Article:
2. Advance! In an article for Foreign Policy, Peter Singer and Allan Friedman compare the logic of a first-strike advantage in cyber war to the misguided belief in offensive advantage prior to World War I.
  3. You wont believe what happens next. What if classic book titles were rewritten to be like Upworthy headlines and optimized to get the most clicks?
  4. Advance? The Awl wonders when machines will really be able to predict bestsellers.
  5. Speaking of machines. Facing tighter budget constraints, the Army is considering replacing thousands of soldiers with robots.
  6. But war is still human. Marine Corps veteran Eliot Ackerman’s fascinating piece in The Daily Beast about his lunch with a jihadi fighter in a Syrian refugee camp.
  7. And hard to let go. A New York Times article looks at how the Army is adapting to garrison life as the war in Afghanistan continues to draw down.

Have a great weekend.




Weekly Round-Up: The Wise Family

Wise Brothers

The Wise Brothers

Photo Credit: Washington Post

Welcome to the Words After War Weekly Round-Up: “The Wise Family” Edition. In this space we share links relevant to our mission of improving the military-civilian dialogue through high-quality literary programming.


We watched “The Sands of Iwo Jima” starring John Wayne/…And I thought about that movie, asked if it was that way/ He just shook his head and smiled at me in such a loving way/As he thought about some friends he will never see again/He said ‘I never saw John Wayne on the sands of Iwo Jima’ – “Sands of Iwo Jima,” Drive By Truckers


On December 30th, 2009, I was in a hotel room in San Francisco watching CNN when news of a bombing in Afghanistan ticked across the screen. A few weeks passed before I learned that a good friend from the Navy, Jeremy Wise, had been killed along with several others by a suicide bomber during a CIA operation in northern Afghanistan.

It has been several years since Jeremy died, and in that time Jeremy’s brother Ben tragically died from wounds sustained during combat in Afghanistan. Since then, I have tried desperately to make sense of it all, as well as to understand the weight of the absolute grief that has accompanied it. I mourn deeply for his family, as I do for the families of all those who have given their lives in service of our nation.

Even though I have sat with my feelings for some time, most days I don’t feel closer to knowing how I feel. It is not only in those final moments of his tragic death that have I been so lost, but also in the untold moments of his courageous life that we will never know. The life left un-lived is where the heaviness of my grief begins to feel most burdensome.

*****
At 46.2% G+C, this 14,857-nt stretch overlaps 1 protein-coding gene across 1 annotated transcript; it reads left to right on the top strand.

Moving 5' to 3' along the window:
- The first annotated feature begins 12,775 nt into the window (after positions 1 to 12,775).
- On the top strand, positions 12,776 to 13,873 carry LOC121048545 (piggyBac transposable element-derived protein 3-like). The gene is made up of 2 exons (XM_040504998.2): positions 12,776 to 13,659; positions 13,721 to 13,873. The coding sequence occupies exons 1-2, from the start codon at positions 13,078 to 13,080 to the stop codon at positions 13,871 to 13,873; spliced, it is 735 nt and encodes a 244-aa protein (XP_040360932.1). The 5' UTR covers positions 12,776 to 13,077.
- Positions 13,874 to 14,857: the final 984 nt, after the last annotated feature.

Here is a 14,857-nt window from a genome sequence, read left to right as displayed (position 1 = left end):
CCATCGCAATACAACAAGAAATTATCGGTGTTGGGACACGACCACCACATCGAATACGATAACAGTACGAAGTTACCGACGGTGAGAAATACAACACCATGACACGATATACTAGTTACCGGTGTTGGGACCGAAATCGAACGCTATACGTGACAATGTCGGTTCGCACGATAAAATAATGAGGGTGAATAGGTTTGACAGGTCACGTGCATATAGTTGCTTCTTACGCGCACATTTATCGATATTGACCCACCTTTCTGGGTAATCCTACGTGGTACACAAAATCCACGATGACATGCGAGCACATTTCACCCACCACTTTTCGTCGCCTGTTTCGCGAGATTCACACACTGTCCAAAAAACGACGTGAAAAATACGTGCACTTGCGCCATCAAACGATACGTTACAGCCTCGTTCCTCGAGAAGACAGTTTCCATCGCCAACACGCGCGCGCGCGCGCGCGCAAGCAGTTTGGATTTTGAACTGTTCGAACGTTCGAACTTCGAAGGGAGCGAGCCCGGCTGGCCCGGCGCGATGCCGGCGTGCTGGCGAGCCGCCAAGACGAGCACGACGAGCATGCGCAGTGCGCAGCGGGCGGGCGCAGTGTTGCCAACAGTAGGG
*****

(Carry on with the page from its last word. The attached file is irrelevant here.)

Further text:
The past few weeks have stirred many emotions in the veteran community. The media has focused greatly on the fall of Fallujah, the release of the memoir by former Secretary of Defense Robert Gates, as well as the premiere of Lone Survivor. Wrapped up in all of this, it seems, have been naïve questions and assertions about whether the staggering loss of military and civilian lives and the destabilization of Iraq’s security somehow serve as evidence that these wars were a colossal mistake. I don’t know if any of that is true.

What I do know to be true is whenever I think of these wars, I think of men like Jeremy and I remember their courage. It is from their courage that I draw my lessons. The willingness to lay down one’s own life so that others might live is all I have every really learned –and probably all that I will every truly know – about war. And, for me, that is enough.

I dedicate this week’s round-up to the memory and courage of Jeremy Wise, Ben Wise, Sean Carson, and to all those who have died in service of our Nation since 9/11. Fair winds and following seas.

Here we go.

1. From the Washington Post comes a difficult but necessary story on the sacrifice of my fallen friend and his family: “One family, two sacrifices: In war, Wise family would pay an awful price

2. Elliot Ackerman, Silver Star recipient and writer, explores the question of whether or not the battles in Iraq were worth it for the New Republic.

3. Gregory D. Johnson examines the national security implications of the ‘Authorization for the Use of Military Force‘ has had for the United States since 9/11 in BuzzFeed.

4. This story, originally published in May 2013, is a disturbing look at a troubled vet turned bank robber. It’s worth revisiting and another example of BuzzFeed‘s quality journalism. 

5. From the Daily Beast come an essay by Benjamin Busch, veteran, actor and author, and his take on the difference between the facts and fiction in the movie, Lone Survivor.

6. Lea Carpenter reviews Jennifer Percy’s Demon Camp for the New York Times.

7. The ‘most interesting man in the world’ is turning his attention to land mine removal, according to this article in The Boston Globe.